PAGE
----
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T.R. Roper, D.L. Mahr, and P. Kaarakka

Cranberry Crop Manager is a predictive software package for commercial cranberry growers. The package consists of linked modules. Predictive models for insect, disease, and weed development are the most important features. With appropriate weather and scouting information the models will make control or no control recommendations. To support the predictive models the program will maintain weather records of air temperatures, evapotranspiration, irrigation, and rainfall. Data can be imported or entered by hand. The program will maintain bed records including pesticide applicators, pesticide and fertilizer applications, and scouting reports. Output options include screen or printed reports or data export. An electronic encyclopedia of cranberry disease, insect and weed pests on CD will accompany the package. Minimum computer requirements are 486 CPU, 6 MB RAM, 6 MB hard drive space.

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Kent D. Kobayashi

The simulation programs Stella® (High Performance Systems) and Extend™ (Imagine That!) were used on Apple® Macintosh® computers in a graduate course on crop modeling to develop crop simulation models. Students developed models as part of their homework and laboratory assignments and their semester project Stella offered the advantage of building models using a relational diagram displaying state, rate, driving, and auxiliary variables. Arrows connecting the variables showed the relationships among the variables as information or material flows. Stella automatically kept track of differential equations and integration. No complicated programming was required of the students. Extend used the idea of blocks representing the different parts of a system. Lines connected the inputs and outputs to and from the different blocks. Extend was more flexible than Stella by giving the students the opportunity to do their own programming in a language similar to C. Also, with its dialog boxes, Extend more easily allowed the students to run multiple simulations answering “What if” questions. Both programs quickly enabled students to develop crop simulation models without the hindrance of extensive learning of a programming language or delving deeply into the mathematics of modeling.

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Steven H. Schwartzkopf

The use of computerized environmental control systems for greenhouses and plant growth chambers is increasing in frequency. Computerized systems provide the potential for more accurate environmental control, while at the same time allowing changes to be made more easily than with hard-wired mechanical control systems. The ease of changing allows switching sensor types, relocating sensors and resetting control parameters without significantly affecting the overall system design. Another advantage of computerized control systems is that they provide a method for recording environmental data as they simultaneously implement their programmed control algorithms. This data can subsequently be transferred to other computers for further processing and analysis. Computerized controls also support the possibility of implementing environmental control based on either mathematical models which simulate plant growth, or on actual monitored plant performance data such as nutrient uptake or leaf temperature. This paper discusses in detail these and other advantages of using computerized environmental control systems, as well as describing the problems and disadvantages associated with their implementation and use.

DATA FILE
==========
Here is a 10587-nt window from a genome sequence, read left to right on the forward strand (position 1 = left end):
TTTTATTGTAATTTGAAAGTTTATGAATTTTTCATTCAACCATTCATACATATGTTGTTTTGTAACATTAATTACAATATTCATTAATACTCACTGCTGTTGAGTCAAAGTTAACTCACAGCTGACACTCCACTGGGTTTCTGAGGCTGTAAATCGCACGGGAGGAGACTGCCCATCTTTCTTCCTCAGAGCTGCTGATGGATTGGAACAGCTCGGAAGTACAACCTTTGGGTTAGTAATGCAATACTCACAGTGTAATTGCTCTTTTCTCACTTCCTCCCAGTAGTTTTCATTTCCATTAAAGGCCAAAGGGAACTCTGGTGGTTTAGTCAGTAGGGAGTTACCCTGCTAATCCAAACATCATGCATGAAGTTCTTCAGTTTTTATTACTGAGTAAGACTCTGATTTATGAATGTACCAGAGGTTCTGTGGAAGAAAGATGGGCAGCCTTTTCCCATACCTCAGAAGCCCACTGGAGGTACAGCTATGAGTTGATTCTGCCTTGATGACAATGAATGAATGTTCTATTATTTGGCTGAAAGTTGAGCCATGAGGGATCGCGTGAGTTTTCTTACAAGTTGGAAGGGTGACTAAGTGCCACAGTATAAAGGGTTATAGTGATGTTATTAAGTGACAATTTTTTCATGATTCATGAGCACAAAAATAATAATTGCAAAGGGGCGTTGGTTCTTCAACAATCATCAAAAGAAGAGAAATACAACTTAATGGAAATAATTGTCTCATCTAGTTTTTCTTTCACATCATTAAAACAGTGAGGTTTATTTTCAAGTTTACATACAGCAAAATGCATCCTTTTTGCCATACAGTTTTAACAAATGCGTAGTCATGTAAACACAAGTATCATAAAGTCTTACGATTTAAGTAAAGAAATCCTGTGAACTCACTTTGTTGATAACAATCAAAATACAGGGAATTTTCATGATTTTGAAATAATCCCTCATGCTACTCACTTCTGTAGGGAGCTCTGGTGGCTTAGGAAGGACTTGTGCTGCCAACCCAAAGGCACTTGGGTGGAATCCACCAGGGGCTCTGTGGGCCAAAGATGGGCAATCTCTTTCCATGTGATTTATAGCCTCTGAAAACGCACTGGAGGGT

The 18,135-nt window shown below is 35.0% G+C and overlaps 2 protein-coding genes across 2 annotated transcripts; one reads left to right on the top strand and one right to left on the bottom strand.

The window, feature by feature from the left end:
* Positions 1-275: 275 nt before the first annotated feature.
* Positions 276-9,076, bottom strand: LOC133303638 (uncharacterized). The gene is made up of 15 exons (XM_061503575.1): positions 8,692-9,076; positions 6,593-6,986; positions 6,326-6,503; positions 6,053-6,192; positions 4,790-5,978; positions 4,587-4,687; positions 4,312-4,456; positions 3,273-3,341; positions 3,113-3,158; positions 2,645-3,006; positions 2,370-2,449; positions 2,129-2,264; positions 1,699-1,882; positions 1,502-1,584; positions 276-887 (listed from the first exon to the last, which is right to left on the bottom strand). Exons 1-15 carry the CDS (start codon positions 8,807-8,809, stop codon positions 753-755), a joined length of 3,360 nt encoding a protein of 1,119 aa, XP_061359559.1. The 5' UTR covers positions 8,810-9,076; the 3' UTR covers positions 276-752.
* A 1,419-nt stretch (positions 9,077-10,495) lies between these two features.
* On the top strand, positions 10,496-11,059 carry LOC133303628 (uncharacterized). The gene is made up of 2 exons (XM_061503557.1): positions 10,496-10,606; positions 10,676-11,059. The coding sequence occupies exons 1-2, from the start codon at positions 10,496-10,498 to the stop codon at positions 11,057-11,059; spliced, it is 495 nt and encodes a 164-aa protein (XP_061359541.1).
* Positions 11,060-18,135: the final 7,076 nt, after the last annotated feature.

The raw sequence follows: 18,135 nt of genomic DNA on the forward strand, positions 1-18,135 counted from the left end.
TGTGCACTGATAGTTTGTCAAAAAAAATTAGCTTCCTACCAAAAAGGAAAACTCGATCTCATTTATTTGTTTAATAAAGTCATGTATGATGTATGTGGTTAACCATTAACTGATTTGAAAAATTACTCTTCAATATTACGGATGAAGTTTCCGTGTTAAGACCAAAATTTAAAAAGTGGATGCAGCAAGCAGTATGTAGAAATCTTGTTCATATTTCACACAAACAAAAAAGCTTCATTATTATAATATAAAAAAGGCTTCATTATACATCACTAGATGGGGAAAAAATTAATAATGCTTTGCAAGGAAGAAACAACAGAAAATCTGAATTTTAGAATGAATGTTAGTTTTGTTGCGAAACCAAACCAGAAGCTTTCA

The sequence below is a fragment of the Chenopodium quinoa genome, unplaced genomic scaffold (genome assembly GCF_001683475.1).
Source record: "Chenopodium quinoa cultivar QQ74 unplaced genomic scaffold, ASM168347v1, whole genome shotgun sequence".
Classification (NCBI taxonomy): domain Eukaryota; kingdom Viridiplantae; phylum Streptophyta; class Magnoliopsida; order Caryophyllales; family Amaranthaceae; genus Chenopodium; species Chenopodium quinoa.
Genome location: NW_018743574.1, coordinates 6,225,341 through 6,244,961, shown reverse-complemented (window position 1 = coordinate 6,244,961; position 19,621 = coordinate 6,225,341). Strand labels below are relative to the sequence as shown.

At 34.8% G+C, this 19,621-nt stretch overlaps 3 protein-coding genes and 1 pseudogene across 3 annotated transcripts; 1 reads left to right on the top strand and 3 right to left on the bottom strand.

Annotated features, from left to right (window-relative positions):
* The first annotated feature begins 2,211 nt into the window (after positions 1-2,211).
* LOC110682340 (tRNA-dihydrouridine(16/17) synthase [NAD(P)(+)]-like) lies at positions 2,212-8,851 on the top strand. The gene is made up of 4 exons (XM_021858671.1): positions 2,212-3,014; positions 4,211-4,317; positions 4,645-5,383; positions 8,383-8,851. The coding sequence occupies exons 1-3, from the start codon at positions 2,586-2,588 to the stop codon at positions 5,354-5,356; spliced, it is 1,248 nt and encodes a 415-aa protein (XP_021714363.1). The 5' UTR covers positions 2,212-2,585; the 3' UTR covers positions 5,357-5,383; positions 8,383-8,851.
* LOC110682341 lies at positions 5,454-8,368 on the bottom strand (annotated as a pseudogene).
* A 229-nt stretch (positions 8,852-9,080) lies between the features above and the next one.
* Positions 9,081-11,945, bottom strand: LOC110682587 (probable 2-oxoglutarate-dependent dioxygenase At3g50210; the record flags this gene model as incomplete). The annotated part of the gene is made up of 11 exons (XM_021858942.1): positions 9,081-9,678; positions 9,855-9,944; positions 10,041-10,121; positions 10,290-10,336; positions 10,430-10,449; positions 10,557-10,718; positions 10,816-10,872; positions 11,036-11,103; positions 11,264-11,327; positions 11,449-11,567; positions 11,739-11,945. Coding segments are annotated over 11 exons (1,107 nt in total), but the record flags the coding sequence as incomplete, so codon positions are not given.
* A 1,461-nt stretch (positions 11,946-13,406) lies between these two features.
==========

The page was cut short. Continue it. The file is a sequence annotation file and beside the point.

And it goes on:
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Laura Lehman-Salada, K. Hickey, and T. Salada

Agricultural research often involves collecting numerical data in the field, orechard or greenhouse. Traditionally, horticulturists have recorded numerical data by hand and then manually entered the information into a computer or calculator for statistical analysis. In the last decade data loggers and portable computers have made data collection and analysis easier and more efficient. A palmtop computer is a small, lightweight instrument that combines the best characteristics of data loggers and portable computers. In our trial, palmtop computers equipped with a spreadsheet software program were ideal for numerical data entry in the field and were a cost-effective alternative to other devices.

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Ann Marie VanDerZanden and Erika Kirsch